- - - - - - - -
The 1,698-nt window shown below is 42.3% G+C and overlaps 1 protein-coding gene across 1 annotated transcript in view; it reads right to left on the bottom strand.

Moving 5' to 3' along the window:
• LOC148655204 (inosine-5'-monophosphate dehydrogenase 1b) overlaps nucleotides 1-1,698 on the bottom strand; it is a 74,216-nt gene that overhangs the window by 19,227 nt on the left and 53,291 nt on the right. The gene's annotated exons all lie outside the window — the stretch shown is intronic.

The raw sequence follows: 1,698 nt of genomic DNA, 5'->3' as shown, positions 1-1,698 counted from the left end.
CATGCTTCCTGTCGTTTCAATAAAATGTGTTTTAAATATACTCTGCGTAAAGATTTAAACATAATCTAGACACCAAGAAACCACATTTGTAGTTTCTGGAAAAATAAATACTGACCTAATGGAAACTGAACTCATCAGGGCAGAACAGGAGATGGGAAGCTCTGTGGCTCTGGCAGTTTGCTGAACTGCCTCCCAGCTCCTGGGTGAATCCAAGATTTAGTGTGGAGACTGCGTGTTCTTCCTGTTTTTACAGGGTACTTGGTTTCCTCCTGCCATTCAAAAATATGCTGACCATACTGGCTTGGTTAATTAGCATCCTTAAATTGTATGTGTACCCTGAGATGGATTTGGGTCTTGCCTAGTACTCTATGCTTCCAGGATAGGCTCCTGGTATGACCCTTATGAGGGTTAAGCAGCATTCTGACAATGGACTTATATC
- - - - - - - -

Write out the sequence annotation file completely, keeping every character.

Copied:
The 1,698-nt window shown below is 42.3% G+C and overlaps 1 protein-coding gene across 1 annotated transcript in view; it reads right to left on the bottom strand.

Moving 5' to 3' along the window:
• LOC148655204 (inosine-5'-monophosphate dehydrogenase 1b) overlaps nucleotides 1-1,698 on the bottom strand; it is a 74,216-nt gene that overhangs the window by 19,227 nt on the left and 53,291 nt on the right. The gene's annotated exons all lie outside the window — the stretch shown is intronic.

The raw sequence follows: 1,698 nt of genomic DNA, 5'->3' as shown, positions 1-1,698 counted from the left end.
CATGCTTCCTGTCGTTTCAATAAAATGTGTTTTAAATATACTCTGCGTAAAGATTTAAACATAATCTAGACACCAAGAAACCACATTTGTAGTTTCTGGAAAAATAAATACTGACCTAATGGAAACTGAACTCATCAGGGCAGAACAGGAGATGGGAAGCTCTGTGGCTCTGGCAGTTTGCTGAACTGCCTCCCAGCTCCTGGGTGAATCCAAGATTTAGTGTGGAGACTGCGTGTTCTTCCTGTTTTTACAGGGTACTTGGTTTCCTCCTGCCATTCAAAAATATGCTGACCATACTGGCTTGGTTAATTAGCATCCTTAAATTGTATGTGTACCCTGAGATGGATTTGGGTCTTGCCTAGTACTCTATGCTTCCAGGATAGGCTCCTGGTATGACCCTTATGAGGGTTAAGCAGCATTCTGACAATGGACTTATATC